There is something haunting about this song from The Magnolias. There is a quiet confidence underlying the whole track from the bare opening to the jostling drums and synth that elevate the production and lift the vocals, further skywards. I have to say that my ear was drawn to the details: the 90’s style reverb on the lead vocal and the gritty guitar distortion. The whole production is reminiscent of what a Jeff Buckley track might sound like if he were here to dazzle us with his modern-day offerings. Exceptionally executed and wonderfully controlled in its ebb and flow between sweet, introspective songwriting and the bolder more edgy sound of a band with a 90’s flare.
VISSIA » I Believe In You
‘I Believe In You’ is an original take on a classic Neil Young song and it’s certainly made me believe in the talents of Vissia. Wow, that’s some of the cheesiest segwaying I’ve done, but it’s true. The vocal prowess of this young singer from Alberta is what really stands out in this cover version. Not only does she deliver in her unquestionably strong lead vocal but the stylised harmonies and glimmering, uptempo feel are where things really kick into second gear. Somehow, with such a simple arrangement and subtle embellishments Vissia has made this song utterly her own. Seriously, Neil who? I’ve been guilty of not giving cover songs the time of day but with ‘I Believe in You’ it really does feel like you’re getting a great insight into what the artist might be capable of and in the case of Vissia, I’d say that’s quite a bit.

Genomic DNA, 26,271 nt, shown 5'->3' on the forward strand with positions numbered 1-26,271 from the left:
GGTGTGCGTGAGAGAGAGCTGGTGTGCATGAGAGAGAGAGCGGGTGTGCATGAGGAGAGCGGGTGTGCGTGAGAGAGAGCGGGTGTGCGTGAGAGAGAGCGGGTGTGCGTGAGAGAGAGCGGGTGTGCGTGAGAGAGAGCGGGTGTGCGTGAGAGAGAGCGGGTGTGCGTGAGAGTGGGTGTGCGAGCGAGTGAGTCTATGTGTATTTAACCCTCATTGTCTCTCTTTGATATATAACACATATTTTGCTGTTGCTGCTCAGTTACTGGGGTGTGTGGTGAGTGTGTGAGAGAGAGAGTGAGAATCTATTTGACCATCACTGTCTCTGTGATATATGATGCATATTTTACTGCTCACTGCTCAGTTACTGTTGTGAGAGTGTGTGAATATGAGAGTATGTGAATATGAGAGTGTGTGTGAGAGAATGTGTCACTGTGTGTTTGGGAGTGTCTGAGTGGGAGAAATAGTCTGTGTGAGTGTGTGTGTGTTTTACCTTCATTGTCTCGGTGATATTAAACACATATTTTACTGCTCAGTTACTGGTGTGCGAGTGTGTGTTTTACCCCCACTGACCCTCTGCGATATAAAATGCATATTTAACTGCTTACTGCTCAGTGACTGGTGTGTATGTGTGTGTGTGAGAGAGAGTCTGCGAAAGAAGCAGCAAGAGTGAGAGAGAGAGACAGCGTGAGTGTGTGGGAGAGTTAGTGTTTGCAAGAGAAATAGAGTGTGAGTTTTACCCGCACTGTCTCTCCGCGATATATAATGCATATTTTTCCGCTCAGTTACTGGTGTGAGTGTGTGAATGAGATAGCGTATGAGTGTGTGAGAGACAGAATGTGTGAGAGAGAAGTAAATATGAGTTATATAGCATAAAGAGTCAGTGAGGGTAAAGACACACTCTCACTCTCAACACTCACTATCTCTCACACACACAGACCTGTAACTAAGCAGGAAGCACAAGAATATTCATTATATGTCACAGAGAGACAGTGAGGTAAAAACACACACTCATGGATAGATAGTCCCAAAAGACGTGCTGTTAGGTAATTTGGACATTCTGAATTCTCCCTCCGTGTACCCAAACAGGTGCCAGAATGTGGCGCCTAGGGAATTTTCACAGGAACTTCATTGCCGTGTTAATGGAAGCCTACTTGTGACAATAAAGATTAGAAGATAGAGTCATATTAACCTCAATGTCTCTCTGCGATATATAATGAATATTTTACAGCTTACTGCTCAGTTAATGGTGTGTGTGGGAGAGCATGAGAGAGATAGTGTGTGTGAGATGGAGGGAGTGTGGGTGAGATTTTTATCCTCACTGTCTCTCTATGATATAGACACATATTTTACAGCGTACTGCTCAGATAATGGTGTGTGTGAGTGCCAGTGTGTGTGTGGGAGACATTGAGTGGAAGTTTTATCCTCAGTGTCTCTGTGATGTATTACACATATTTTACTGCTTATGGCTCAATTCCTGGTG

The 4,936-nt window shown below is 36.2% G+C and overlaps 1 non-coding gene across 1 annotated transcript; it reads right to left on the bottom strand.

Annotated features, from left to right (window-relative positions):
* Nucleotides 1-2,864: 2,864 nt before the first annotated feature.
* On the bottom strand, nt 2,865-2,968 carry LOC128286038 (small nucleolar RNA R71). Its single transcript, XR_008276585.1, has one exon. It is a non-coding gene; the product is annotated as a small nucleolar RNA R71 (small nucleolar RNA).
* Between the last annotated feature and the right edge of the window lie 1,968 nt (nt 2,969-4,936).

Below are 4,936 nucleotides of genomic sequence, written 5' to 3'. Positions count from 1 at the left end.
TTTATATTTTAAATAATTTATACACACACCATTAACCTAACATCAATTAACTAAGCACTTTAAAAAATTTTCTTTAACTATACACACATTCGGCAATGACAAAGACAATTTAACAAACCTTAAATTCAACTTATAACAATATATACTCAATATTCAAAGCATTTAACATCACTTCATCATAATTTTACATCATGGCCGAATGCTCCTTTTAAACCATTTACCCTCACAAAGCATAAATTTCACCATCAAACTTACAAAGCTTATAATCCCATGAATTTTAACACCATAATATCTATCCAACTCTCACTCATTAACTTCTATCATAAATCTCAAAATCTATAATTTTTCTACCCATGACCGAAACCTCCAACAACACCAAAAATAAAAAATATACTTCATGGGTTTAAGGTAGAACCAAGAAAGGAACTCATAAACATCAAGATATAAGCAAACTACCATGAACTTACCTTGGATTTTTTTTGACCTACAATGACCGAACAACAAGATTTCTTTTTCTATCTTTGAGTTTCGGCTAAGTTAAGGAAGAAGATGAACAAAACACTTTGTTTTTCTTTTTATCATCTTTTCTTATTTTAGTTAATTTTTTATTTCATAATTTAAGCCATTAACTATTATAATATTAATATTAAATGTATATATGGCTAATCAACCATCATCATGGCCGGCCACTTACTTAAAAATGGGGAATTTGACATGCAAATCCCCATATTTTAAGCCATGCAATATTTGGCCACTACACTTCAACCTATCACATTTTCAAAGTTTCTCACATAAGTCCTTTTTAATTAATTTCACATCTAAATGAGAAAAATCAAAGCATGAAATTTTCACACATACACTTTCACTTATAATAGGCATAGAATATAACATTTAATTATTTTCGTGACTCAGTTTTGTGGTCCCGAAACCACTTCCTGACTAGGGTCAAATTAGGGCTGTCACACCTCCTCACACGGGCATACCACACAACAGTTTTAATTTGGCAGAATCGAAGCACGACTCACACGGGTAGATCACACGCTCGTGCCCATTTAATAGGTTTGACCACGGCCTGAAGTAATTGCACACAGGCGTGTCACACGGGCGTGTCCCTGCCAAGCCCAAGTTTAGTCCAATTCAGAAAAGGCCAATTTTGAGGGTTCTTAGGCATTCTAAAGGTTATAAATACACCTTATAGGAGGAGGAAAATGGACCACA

Femi Jaye ft. Habeeb » Tree Man